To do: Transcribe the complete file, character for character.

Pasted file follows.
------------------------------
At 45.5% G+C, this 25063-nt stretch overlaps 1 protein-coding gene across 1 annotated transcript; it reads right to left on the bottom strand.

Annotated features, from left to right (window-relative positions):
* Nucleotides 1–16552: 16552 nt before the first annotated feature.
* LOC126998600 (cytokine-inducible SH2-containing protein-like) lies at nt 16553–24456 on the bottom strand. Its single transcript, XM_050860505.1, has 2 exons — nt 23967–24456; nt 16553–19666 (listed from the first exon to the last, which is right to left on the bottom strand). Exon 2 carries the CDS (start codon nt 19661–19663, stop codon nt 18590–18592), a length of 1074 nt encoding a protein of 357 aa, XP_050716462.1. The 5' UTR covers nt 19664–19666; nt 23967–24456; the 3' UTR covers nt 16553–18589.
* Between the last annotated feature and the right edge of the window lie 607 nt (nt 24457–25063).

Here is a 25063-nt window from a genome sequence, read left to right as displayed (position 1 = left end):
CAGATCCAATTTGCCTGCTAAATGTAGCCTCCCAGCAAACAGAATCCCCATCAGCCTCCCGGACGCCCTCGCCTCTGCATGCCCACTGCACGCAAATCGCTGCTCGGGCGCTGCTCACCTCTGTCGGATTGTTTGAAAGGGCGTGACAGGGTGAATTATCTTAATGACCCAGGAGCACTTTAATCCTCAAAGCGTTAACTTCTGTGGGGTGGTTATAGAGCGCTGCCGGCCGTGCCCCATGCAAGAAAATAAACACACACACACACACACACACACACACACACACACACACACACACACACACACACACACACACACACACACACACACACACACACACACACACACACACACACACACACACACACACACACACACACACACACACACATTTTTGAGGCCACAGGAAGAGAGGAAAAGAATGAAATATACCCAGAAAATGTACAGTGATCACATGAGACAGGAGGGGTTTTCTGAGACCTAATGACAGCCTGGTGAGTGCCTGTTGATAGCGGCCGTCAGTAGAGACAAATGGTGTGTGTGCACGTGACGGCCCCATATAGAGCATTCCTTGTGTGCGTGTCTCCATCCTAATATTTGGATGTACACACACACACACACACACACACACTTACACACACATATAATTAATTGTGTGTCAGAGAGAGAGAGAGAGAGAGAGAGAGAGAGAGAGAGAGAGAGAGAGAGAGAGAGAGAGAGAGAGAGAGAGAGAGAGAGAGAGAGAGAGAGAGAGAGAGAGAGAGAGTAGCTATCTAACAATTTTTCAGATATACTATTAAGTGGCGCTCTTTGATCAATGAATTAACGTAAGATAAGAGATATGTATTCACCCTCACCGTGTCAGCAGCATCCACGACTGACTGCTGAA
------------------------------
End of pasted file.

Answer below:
At 45.5% G+C, this 25063-nt stretch overlaps 1 protein-coding gene across 1 annotated transcript; it reads right to left on the bottom strand.

Annotated features, from left to right (window-relative positions):
* Nucleotides 1–16552: 16552 nt before the first annotated feature.
* LOC126998600 (cytokine-inducible SH2-containing protein-like) lies at nt 16553–24456 on the bottom strand. Its single transcript, XM_050860505.1, has 2 exons — nt 23967–24456; nt 16553–19666 (listed from the first exon to the last, which is right to left on the bottom strand). Exon 2 carries the CDS (start codon nt 19661–19663, stop codon nt 18590–18592), a length of 1074 nt encoding a protein of 357 aa, XP_050716462.1. The 5' UTR covers nt 19664–19666; nt 23967–24456; the 3' UTR covers nt 16553–18589.
* Between the last annotated feature and the right edge of the window lie 607 nt (nt 24457–25063).

Here is a 25063-nt window from a genome sequence, read left to right as displayed (position 1 = left end):
CAGATCCAATTTGCCTGCTAAATGTAGCCTCCCAGCAAACAGAATCCCCATCAGCCTCCCGGACGCCCTCGCCTCTGCATGCCCACTGCACGCAAATCGCTGCTCGGGCGCTGCTCACCTCTGTCGGATTGTTTGAAAGGGCGTGACAGGGTGAATTATCTTAATGACCCAGGAGCACTTTAATCCTCAAAGCGTTAACTTCTGTGGGGTGGTTATAGAGCGCTGCCGGCCGTGCCCCATGCAAGAAAATAAACACACACACACACACACACACACACACACACACACACACACACACACACACACACACACACACACACACACACACACACACACACACACACACACACACACACACACACACACACACACACACACACACACACACACATTTTTGAGGCCACAGGAAGAGAGGAAAAGAATGAAATATACCCAGAAAATGTACAGTGATCACATGAGACAGGAGGGGTTTTCTGAGACCTAATGACAGCCTGGTGAGTGCCTGTTGATAGCGGCCGTCAGTAGAGACAAATGGTGTGTGTGCACGTGACGGCCCCATATAGAGCATTCCTTGTGTGCGTGTCTCCATCCTAATATTTGGATGTACACACACACACACACACACACACACTTACACACACATATAATTAATTGTGTGTCAGAGAGAGAGAGAGAGAGAGAGAGAGAGAGAGAGAGAGAGAGAGAGAGAGAGAGAGAGAGAGAGAGAGAGAGAGAGAGAGAGAGAGAGAGAGAGAGAGAGAGAGAGTAGCTATCTAACAATTTTTCAGATATACTATTAAGTGGCGCTCTTTGATCAATGAATTAACGTAAGATAAGAGATATGTATTCACCCTCACCGTGTCAGCAGCATCCACGACTGACTGCTGAA